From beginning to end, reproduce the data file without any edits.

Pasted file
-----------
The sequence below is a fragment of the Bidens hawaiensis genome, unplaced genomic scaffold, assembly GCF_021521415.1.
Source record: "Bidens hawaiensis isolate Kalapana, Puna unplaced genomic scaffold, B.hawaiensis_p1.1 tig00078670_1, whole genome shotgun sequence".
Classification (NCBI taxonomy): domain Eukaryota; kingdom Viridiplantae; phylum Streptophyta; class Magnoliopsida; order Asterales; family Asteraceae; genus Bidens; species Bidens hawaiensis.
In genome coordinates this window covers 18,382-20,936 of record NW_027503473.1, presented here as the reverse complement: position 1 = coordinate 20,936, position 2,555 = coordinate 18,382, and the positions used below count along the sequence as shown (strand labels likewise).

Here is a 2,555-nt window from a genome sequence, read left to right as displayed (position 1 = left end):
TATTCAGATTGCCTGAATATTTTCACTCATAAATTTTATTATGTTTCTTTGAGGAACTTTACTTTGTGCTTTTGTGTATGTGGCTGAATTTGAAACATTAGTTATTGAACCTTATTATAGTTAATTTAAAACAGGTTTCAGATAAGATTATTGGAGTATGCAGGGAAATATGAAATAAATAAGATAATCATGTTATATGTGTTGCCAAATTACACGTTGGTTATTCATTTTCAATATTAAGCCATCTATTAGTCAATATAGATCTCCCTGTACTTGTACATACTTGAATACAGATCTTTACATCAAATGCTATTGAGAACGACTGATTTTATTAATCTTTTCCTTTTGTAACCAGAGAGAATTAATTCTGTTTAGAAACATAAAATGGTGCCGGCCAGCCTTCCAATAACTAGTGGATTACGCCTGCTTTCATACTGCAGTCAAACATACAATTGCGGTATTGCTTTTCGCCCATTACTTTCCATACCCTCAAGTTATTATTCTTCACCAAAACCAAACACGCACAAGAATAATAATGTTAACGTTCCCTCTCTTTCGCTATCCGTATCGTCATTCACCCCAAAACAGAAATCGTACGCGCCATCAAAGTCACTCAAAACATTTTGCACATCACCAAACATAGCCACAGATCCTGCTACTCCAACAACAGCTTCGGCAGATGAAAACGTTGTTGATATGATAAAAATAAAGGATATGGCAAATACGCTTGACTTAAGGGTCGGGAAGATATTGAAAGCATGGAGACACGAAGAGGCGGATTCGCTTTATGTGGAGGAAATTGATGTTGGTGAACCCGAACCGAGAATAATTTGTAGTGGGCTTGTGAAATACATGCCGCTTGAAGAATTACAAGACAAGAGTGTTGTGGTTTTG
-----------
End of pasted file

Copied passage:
The sequence below is a fragment of the Bidens hawaiensis genome, unplaced genomic scaffold, assembly GCF_021521415.1.
Source record: "Bidens hawaiensis isolate Kalapana, Puna unplaced genomic scaffold, B.hawaiensis_p1.1 tig00078670_1, whole genome shotgun sequence".
Classification (NCBI taxonomy): domain Eukaryota; kingdom Viridiplantae; phylum Streptophyta; class Magnoliopsida; order Asterales; family Asteraceae; genus Bidens; species Bidens hawaiensis.
In genome coordinates this window covers 18,382-20,936 of record NW_027503473.1, presented here as the reverse complement: position 1 = coordinate 20,936, position 2,555 = coordinate 18,382, and the positions used below count along the sequence as shown (strand labels likewise).

Here is a 2,555-nt window from a genome sequence, read left to right as displayed (position 1 = left end):
TATTCAGATTGCCTGAATATTTTCACTCATAAATTTTATTATGTTTCTTTGAGGAACTTTACTTTGTGCTTTTGTGTATGTGGCTGAATTTGAAACATTAGTTATTGAACCTTATTATAGTTAATTTAAAACAGGTTTCAGATAAGATTATTGGAGTATGCAGGGAAATATGAAATAAATAAGATAATCATGTTATATGTGTTGCCAAATTACACGTTGGTTATTCATTTTCAATATTAAGCCATCTATTAGTCAATATAGATCTCCCTGTACTTGTACATACTTGAATACAGATCTTTACATCAAATGCTATTGAGAACGACTGATTTTATTAATCTTTTCCTTTTGTAACCAGAGAGAATTAATTCTGTTTAGAAACATAAAATGGTGCCGGCCAGCCTTCCAATAACTAGTGGATTACGCCTGCTTTCATACTGCAGTCAAACATACAATTGCGGTATTGCTTTTCGCCCATTACTTTCCATACCCTCAAGTTATTATTCTTCACCAAAACCAAACACGCACAAGAATAATAATGTTAACGTTCCCTCTCTTTCGCTATCCGTATCGTCATTCACCCCAAAACAGAAATCGTACGCGCCATCAAAGTCACTCAAAACATTTTGCACATCACCAAACATAGCCACAGATCCTGCTACTCCAACAACAGCTTCGGCAGATGAAAACGTTGTTGATATGATAAAAATAAAGGATATGGCAAATACGCTTGACTTAAGGGTCGGGAAGATATTGAAAGCATGGAGACACGAAGAGGCGGATTCGCTTTATGTGGAGGAAATTGATGTTGGTGAACCCGAACCGAGAATAATTTGTAGTGGGCTTGTGAAATACATGCCGCTTGAAGAATTACAAGACAAGAGTGTTGTGGTTTTG